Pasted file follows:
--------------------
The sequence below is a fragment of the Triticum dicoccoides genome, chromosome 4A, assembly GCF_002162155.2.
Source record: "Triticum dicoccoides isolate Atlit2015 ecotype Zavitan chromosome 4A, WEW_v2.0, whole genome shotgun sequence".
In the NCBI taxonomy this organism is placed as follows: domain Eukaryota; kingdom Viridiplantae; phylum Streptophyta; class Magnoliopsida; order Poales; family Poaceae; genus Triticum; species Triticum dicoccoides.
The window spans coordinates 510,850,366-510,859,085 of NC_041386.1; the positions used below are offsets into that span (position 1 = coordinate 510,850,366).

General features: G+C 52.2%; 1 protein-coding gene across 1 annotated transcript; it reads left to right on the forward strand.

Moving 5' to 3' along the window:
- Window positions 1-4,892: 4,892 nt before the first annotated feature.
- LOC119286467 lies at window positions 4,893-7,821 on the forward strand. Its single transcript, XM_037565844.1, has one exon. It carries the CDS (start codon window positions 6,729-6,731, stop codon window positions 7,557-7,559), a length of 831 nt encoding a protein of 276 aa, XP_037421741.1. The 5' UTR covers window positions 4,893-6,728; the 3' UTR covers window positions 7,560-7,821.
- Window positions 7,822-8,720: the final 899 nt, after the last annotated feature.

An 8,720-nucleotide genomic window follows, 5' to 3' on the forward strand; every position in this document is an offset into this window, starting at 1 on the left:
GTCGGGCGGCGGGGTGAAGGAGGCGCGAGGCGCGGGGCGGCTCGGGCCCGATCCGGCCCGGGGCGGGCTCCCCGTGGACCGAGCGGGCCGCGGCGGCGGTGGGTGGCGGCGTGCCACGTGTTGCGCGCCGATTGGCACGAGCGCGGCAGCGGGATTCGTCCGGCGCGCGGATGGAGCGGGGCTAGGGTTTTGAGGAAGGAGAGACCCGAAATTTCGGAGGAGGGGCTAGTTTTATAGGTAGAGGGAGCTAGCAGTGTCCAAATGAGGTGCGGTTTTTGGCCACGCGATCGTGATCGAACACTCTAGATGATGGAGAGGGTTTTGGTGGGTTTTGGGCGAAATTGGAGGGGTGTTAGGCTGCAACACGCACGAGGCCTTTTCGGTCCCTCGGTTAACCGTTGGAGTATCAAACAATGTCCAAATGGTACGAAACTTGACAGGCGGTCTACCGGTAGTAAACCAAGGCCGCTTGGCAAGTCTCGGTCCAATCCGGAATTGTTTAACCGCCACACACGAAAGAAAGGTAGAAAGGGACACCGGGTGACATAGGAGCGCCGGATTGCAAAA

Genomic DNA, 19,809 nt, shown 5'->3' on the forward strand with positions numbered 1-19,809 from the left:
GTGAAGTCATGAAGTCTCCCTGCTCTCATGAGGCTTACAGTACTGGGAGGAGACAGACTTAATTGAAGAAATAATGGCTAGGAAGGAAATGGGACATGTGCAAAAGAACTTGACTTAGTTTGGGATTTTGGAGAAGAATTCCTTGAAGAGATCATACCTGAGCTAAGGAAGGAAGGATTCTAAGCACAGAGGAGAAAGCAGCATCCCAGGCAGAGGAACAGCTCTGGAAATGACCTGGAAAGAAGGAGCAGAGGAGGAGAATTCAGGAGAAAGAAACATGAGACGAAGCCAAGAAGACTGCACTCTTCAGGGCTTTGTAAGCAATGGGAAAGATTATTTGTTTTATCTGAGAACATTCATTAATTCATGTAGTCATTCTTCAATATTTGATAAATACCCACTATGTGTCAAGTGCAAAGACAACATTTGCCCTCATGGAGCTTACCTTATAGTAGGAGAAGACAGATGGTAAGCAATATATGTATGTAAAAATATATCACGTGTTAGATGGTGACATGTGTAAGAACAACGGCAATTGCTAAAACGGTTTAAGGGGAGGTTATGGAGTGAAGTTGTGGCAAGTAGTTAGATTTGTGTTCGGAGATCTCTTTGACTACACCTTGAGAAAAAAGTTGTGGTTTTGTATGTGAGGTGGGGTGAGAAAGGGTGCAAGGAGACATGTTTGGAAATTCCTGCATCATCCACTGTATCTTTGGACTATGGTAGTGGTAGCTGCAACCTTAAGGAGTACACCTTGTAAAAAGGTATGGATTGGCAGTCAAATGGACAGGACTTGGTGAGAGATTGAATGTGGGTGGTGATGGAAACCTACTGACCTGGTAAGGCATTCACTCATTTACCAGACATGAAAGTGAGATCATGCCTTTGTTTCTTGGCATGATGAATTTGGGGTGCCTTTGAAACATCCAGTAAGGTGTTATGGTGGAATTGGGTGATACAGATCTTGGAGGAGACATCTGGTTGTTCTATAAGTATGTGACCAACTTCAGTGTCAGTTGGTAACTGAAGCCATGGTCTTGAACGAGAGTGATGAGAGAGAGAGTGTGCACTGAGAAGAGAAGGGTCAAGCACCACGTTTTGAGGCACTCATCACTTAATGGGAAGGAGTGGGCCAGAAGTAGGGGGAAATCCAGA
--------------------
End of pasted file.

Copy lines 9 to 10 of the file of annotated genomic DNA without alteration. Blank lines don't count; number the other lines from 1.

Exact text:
- Window positions 7,822-8,720: the final 899 nt, after the last annotated feature.

An 8,720-nucleotide genomic window follows, 5' to 3' on the forward strand; every position in this document is an offset into this window, starting at 1 on the left: